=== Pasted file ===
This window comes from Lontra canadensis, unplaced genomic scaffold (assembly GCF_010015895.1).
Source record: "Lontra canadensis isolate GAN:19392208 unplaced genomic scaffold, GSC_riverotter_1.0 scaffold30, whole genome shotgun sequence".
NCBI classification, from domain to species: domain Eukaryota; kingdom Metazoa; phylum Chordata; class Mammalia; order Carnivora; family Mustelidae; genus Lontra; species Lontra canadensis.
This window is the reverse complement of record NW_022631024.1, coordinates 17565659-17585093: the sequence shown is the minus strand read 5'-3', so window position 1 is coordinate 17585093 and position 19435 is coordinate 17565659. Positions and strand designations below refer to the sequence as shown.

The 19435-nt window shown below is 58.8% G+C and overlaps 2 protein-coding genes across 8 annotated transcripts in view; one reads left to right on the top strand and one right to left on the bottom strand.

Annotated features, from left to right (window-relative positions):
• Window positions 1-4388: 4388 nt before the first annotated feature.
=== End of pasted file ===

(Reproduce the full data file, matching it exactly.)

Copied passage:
This window comes from Lontra canadensis, unplaced genomic scaffold (assembly GCF_010015895.1).
Source record: "Lontra canadensis isolate GAN:19392208 unplaced genomic scaffold, GSC_riverotter_1.0 scaffold30, whole genome shotgun sequence".
NCBI classification, from domain to species: domain Eukaryota; kingdom Metazoa; phylum Chordata; class Mammalia; order Carnivora; family Mustelidae; genus Lontra; species Lontra canadensis.
This window is the reverse complement of record NW_022631024.1, coordinates 17565659-17585093: the sequence shown is the minus strand read 5'-3', so window position 1 is coordinate 17585093 and position 19435 is coordinate 17565659. Positions and strand designations below refer to the sequence as shown.

The 19435-nt window shown below is 58.8% G+C and overlaps 2 protein-coding genes across 8 annotated transcripts in view; one reads left to right on the top strand and one right to left on the bottom strand.

Annotated features, from left to right (window-relative positions):
• Window positions 1-4388: 4388 nt before the first annotated feature.